Estate planning is often considered something you only need to worry about once you get married. But the reality is every adult, regardless of age, income level, or marital status, needs to have some fundamental planning strategies in place if you want to keep the people you love out of court and out of conflict.
In fact, estate planning can be even more critical for unmarried couples. Even if you’ve been together for decades and act just like a married couple, you likely aren’t viewed as one in the eyes of the law. And in the event one of you becomes incapacitated or when one of you dies, not having any planning in place can have disastrous consequences.
If you’re in a committed relationship and have yet to get—or even have no plans to get—married, the following estate planning documents are an absolute must:
1. Wills and trusts
If you’re unmarried and die without planning, the assets you leave behind will be distributed according to California’s intestacy laws to your family members. These laws provide NO protection for your unmarried partner. Given this, if you want your partner to receive any of your assets upon your death, you need to—at the very least—create a will.
However, a will is not always the best option. First and foremost, wills do not operate in the event of incapacity. Moreover, a will requires probate, a court process that can take quite some time to navigate. And finally, assets passed through a will go outright to your partner, with no protection from creditors or lawsuits. To protect those assets for your partner, you’ll need a different planning strategy.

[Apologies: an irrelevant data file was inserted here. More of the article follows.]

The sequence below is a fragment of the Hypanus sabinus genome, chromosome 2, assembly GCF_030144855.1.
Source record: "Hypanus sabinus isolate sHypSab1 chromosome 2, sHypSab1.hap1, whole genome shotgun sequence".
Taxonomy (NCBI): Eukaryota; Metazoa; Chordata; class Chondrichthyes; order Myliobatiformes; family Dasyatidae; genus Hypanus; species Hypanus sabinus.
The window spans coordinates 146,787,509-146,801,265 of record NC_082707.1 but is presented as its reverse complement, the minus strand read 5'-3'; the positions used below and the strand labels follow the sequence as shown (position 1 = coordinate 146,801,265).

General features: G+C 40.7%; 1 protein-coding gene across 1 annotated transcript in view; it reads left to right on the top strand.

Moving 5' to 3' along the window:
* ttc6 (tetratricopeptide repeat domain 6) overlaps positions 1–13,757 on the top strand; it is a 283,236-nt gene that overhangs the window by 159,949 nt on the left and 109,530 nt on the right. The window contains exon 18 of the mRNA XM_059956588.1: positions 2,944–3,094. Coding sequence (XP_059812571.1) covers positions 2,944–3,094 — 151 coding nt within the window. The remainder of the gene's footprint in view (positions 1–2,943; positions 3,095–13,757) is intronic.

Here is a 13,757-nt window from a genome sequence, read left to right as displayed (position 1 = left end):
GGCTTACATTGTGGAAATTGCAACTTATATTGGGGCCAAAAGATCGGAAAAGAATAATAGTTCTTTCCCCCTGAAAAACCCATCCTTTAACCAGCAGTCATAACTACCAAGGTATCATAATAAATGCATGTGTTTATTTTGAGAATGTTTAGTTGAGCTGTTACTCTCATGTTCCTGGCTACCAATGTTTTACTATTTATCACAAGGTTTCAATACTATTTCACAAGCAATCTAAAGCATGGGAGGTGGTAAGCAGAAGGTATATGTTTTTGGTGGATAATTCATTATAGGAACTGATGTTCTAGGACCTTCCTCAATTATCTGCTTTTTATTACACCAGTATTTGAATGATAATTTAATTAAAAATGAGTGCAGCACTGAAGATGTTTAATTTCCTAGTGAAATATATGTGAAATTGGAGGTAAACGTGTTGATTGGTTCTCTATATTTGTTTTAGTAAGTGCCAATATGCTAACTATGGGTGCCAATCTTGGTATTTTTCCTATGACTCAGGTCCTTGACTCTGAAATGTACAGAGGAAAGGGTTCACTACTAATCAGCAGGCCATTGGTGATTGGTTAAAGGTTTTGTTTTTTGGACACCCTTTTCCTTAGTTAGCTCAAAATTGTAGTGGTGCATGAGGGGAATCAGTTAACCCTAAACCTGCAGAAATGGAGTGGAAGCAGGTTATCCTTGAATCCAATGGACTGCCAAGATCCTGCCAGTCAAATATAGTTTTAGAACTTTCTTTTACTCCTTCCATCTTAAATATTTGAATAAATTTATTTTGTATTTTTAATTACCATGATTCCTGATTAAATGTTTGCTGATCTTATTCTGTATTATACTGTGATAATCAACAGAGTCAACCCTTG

A better option may be to place the assets you want your partner to inherit in a living trust. First off, trusts can be used to transfer assets in the event of your incapacity, not just upon your death. Trusts also do not have to go through probate, saving your partner precious time and money.
What’s more, leaving your assets in a continued trust that your partner could control would ensure the assets are protected from creditors, future relationships, and/or unexpected lawsuits.
2. Durable power of attorney
When it comes to estate planning, most people focus only on what happens when they die. However, it’s just as important—if not even more so—to plan for your potential incapacity due to an accident or illness.
If you become incapacitated and haven’t legally named someone to handle your finances while you’re unable to do so, the court will pick someone for you. And this person could be a family member who doesn’t care for or want to support your partner, or it could be a professional guardian who will charge hefty fees, possibly draining your estate.
Since it’s unlikely that your unmarried partner will be the court’s first choice, if you want your partner (or even a friend) to manage your finances in the event you become incapacitated, you would grant your partner (or friend) a durable power of attorney.
Durable power of attorney is an estate planning tool that will give your partner immediate authority to manage your financial matters in the event of your incapacity. He or she will have a broad range of powers to handle things like paying your bills and taxes, running your business, collecting government benefits, selling your home, as well as managing your banking and investment accounts.
Next week, I’ll continue with part two in this series on must-have estate planning strategies for unmarried couples.
Dedicated to empowering your family, building your wealth and defining your legacy,